How robots see the world (video)

A designer creates a montage of how computers and robots process visual information from the outside world, showing the unusual aesthetic and perspective of computer vision.

As computers and robots advance, more of the physical world will become "machine readable," whether by a security camera or a robotic car able to process information on the road.

Designer and filmmaker Timo Arnall last week created a video of machine vision footage that helps illustrate the point of view of these machines. The video is a montage of experiments to make machines "see" the human world and create some order around it.

In some scenes, the computer places a colored rectangle around cars and pedestrians to analyze parking-lot traffic or highway congestion. In others, they graphically track the movement of people in city streets, walking through buildings, or waiting in lines.

In a blog post, Arnall said he's captivated simply by the look of the videos, with their colored arrows and boxes superimposed on street corners and roadways. But it's also part of getting familiar with the perspective of robots. "It's something we need to develop understandings and approaches to," he wrote, "as we begin to design, build, and shape the senses of our new artificial companions."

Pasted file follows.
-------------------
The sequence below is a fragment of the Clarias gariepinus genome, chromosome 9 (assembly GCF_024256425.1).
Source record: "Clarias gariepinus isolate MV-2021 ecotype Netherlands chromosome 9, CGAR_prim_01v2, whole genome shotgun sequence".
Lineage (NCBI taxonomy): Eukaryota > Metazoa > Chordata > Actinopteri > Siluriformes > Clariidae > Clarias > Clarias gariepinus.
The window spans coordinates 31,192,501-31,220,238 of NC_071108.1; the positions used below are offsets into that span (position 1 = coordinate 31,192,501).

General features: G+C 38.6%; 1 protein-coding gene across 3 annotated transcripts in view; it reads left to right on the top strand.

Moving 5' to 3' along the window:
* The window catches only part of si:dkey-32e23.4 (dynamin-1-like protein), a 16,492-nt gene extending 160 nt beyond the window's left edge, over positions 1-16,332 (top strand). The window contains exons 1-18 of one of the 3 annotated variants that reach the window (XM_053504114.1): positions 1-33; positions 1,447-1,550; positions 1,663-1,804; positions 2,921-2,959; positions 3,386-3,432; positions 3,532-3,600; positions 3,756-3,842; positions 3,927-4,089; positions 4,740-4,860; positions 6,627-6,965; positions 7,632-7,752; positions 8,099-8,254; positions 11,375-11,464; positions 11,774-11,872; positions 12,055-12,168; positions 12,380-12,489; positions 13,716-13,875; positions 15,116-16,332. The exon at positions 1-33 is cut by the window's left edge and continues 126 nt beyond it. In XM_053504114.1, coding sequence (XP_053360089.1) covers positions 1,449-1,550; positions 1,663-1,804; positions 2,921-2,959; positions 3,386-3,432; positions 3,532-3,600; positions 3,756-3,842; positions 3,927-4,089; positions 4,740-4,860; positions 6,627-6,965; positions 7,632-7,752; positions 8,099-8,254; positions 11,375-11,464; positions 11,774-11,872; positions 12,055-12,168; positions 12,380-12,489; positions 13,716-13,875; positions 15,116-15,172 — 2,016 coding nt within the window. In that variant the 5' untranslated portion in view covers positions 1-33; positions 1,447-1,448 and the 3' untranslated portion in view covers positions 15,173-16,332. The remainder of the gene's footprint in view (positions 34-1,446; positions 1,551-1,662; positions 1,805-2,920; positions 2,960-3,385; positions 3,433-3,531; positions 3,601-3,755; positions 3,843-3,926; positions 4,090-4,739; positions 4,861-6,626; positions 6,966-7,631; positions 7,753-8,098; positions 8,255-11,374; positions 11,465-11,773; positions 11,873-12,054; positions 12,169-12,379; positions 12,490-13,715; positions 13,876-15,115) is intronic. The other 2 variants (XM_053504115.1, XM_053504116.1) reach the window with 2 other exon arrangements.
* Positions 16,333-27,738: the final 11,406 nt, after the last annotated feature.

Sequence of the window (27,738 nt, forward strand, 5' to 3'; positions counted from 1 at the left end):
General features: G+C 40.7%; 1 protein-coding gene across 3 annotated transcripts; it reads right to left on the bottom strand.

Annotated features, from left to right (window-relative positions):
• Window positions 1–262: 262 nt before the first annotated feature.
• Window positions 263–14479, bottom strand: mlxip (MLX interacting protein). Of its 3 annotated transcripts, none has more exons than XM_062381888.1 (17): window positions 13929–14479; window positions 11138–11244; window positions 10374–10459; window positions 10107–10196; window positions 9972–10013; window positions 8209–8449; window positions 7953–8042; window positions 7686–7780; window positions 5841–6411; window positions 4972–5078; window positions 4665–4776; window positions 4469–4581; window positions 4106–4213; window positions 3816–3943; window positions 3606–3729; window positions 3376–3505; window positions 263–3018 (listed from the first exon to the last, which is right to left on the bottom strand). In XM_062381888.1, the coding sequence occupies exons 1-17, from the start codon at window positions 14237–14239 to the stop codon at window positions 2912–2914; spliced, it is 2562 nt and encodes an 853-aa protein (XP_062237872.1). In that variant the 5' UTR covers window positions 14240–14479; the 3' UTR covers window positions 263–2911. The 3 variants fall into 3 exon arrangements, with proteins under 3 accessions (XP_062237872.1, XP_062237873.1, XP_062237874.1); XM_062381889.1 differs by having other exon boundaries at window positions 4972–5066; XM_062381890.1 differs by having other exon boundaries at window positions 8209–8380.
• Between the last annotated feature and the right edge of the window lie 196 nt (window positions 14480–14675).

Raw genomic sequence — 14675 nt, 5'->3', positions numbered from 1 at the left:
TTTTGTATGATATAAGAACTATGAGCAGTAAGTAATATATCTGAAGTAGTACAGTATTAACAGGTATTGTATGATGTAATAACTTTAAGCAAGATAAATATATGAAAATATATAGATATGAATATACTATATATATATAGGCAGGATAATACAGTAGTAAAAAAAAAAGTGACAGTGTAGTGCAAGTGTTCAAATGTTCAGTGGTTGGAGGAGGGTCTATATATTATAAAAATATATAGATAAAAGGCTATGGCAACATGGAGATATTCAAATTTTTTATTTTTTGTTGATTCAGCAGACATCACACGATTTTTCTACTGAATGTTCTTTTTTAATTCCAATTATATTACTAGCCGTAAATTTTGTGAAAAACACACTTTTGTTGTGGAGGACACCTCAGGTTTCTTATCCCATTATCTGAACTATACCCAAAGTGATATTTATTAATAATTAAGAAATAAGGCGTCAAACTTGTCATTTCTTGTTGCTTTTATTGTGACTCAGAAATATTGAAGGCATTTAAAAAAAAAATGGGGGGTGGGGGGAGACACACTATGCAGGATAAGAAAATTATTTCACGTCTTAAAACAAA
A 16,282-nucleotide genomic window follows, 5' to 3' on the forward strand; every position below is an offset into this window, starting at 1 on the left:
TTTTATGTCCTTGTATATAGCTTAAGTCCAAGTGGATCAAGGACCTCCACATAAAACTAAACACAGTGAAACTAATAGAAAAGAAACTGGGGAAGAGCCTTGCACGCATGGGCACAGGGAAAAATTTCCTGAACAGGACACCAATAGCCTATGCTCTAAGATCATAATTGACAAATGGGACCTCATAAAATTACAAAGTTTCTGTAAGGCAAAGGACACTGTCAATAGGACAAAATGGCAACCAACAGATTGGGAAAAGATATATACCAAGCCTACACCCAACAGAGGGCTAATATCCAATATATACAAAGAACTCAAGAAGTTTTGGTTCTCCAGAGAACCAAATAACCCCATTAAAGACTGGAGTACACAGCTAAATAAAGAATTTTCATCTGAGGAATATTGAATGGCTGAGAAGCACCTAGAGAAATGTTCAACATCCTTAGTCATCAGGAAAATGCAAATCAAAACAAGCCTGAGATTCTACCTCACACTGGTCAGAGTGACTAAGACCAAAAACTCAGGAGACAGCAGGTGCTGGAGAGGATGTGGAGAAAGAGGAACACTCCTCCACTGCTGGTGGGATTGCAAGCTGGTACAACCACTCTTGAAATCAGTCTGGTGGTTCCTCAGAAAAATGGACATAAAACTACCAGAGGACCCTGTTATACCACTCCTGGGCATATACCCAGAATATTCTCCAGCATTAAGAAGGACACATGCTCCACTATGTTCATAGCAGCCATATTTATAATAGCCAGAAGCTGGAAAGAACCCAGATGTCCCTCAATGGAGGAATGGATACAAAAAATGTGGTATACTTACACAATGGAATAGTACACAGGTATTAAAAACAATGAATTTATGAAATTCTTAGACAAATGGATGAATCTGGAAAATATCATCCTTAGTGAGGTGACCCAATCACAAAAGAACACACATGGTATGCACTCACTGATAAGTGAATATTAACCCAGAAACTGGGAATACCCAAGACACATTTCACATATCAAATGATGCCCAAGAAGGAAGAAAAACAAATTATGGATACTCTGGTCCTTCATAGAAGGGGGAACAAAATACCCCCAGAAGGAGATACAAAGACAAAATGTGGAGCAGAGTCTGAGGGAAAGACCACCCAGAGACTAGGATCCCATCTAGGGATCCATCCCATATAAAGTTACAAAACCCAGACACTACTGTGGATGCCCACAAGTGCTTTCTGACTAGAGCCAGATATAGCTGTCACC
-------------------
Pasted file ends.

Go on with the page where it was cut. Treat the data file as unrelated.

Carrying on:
About the author

Martin LaMonica is a senior writer covering green tech and cutting-edge technologies. He joined CNET in 2002 to cover enterprise IT and Web development and was previously executive editor of IT publication InfoWorld.

 

Join the discussion

Conversation powered by Livefyre

Don't Miss
Hot Products
Trending on CNET

TechProbe Volunteers Wanted: Huawei Mate 7

Your chance to test drive and keep the Huawei Mate 7 phone

Tell us about the technology you're using right now, and how a smartphone could help you in your professional life.